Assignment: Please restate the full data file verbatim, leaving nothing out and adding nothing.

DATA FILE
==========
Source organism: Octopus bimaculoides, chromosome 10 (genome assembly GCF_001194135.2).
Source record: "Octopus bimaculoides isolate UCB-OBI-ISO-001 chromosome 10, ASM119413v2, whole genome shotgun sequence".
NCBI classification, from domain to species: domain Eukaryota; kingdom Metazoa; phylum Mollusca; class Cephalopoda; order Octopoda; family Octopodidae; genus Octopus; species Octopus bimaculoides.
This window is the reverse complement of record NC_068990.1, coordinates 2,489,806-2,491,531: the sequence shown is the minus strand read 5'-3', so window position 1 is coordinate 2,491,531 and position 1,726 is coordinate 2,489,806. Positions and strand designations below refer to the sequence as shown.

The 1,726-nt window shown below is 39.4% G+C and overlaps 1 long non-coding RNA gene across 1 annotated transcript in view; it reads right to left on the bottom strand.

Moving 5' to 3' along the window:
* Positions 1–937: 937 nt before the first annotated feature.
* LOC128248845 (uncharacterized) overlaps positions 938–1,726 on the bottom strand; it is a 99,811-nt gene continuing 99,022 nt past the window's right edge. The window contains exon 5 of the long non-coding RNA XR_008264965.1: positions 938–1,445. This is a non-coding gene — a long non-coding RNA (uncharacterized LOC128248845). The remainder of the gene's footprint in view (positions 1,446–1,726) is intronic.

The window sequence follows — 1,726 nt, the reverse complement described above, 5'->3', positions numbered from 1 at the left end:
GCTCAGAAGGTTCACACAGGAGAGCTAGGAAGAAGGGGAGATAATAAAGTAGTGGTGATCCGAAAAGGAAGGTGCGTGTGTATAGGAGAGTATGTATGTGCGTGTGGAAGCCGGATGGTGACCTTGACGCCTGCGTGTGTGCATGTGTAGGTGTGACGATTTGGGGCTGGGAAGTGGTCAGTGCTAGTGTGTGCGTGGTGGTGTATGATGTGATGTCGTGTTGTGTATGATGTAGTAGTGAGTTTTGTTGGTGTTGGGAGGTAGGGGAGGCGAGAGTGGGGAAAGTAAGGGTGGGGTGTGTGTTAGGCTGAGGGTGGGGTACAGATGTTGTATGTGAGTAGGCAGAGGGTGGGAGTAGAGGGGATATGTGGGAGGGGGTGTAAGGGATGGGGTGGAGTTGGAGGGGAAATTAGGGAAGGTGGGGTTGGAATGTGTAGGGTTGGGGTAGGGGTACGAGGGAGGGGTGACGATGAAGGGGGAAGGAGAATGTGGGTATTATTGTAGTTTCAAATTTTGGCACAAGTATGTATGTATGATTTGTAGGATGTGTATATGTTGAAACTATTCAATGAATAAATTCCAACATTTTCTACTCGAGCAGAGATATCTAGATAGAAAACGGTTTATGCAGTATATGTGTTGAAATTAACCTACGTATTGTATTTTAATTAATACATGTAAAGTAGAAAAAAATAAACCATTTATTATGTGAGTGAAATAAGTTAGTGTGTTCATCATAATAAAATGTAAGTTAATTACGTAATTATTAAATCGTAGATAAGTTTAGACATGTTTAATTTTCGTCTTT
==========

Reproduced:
Source organism: Octopus bimaculoides, chromosome 10 (genome assembly GCF_001194135.2).
Source record: "Octopus bimaculoides isolate UCB-OBI-ISO-001 chromosome 10, ASM119413v2, whole genome shotgun sequence".
NCBI classification, from domain to species: domain Eukaryota; kingdom Metazoa; phylum Mollusca; class Cephalopoda; order Octopoda; family Octopodidae; genus Octopus; species Octopus bimaculoides.
This window is the reverse complement of record NC_068990.1, coordinates 2,489,806-2,491,531: the sequence shown is the minus strand read 5'-3', so window position 1 is coordinate 2,491,531 and position 1,726 is coordinate 2,489,806. Positions and strand designations below refer to the sequence as shown.

The 1,726-nt window shown below is 39.4% G+C and overlaps 1 long non-coding RNA gene across 1 annotated transcript in view; it reads right to left on the bottom strand.

Moving 5' to 3' along the window:
* Positions 1–937: 937 nt before the first annotated feature.
* LOC128248845 (uncharacterized) overlaps positions 938–1,726 on the bottom strand; it is a 99,811-nt gene continuing 99,022 nt past the window's right edge. The window contains exon 5 of the long non-coding RNA XR_008264965.1: positions 938–1,445. This is a non-coding gene — a long non-coding RNA (uncharacterized LOC128248845). The remainder of the gene's footprint in view (positions 1,446–1,726) is intronic.

The window sequence follows — 1,726 nt, the reverse complement described above, 5'->3', positions numbered from 1 at the left end:
GCTCAGAAGGTTCACACAGGAGAGCTAGGAAGAAGGGGAGATAATAAAGTAGTGGTGATCCGAAAAGGAAGGTGCGTGTGTATAGGAGAGTATGTATGTGCGTGTGGAAGCCGGATGGTGACCTTGACGCCTGCGTGTGTGCATGTGTAGGTGTGACGATTTGGGGCTGGGAAGTGGTCAGTGCTAGTGTGTGCGTGGTGGTGTATGATGTGATGTCGTGTTGTGTATGATGTAGTAGTGAGTTTTGTTGGTGTTGGGAGGTAGGGGAGGCGAGAGTGGGGAAAGTAAGGGTGGGGTGTGTGTTAGGCTGAGGGTGGGGTACAGATGTTGTATGTGAGTAGGCAGAGGGTGGGAGTAGAGGGGATATGTGGGAGGGGGTGTAAGGGATGGGGTGGAGTTGGAGGGGAAATTAGGGAAGGTGGGGTTGGAATGTGTAGGGTTGGGGTAGGGGTACGAGGGAGGGGTGACGATGAAGGGGGAAGGAGAATGTGGGTATTATTGTAGTTTCAAATTTTGGCACAAGTATGTATGTATGATTTGTAGGATGTGTATATGTTGAAACTATTCAATGAATAAATTCCAACATTTTCTACTCGAGCAGAGATATCTAGATAGAAAACGGTTTATGCAGTATATGTGTTGAAATTAACCTACGTATTGTATTTTAATTAATACATGTAAAGTAGAAAAAAATAAACCATTTATTATGTGAGTGAAATAAGTTAGTGTGTTCATCATAATAAAATGTAAGTTAATTACGTAATTATTAAATCGTAGATAAGTTTAGACATGTTTAATTTTCGTCTTT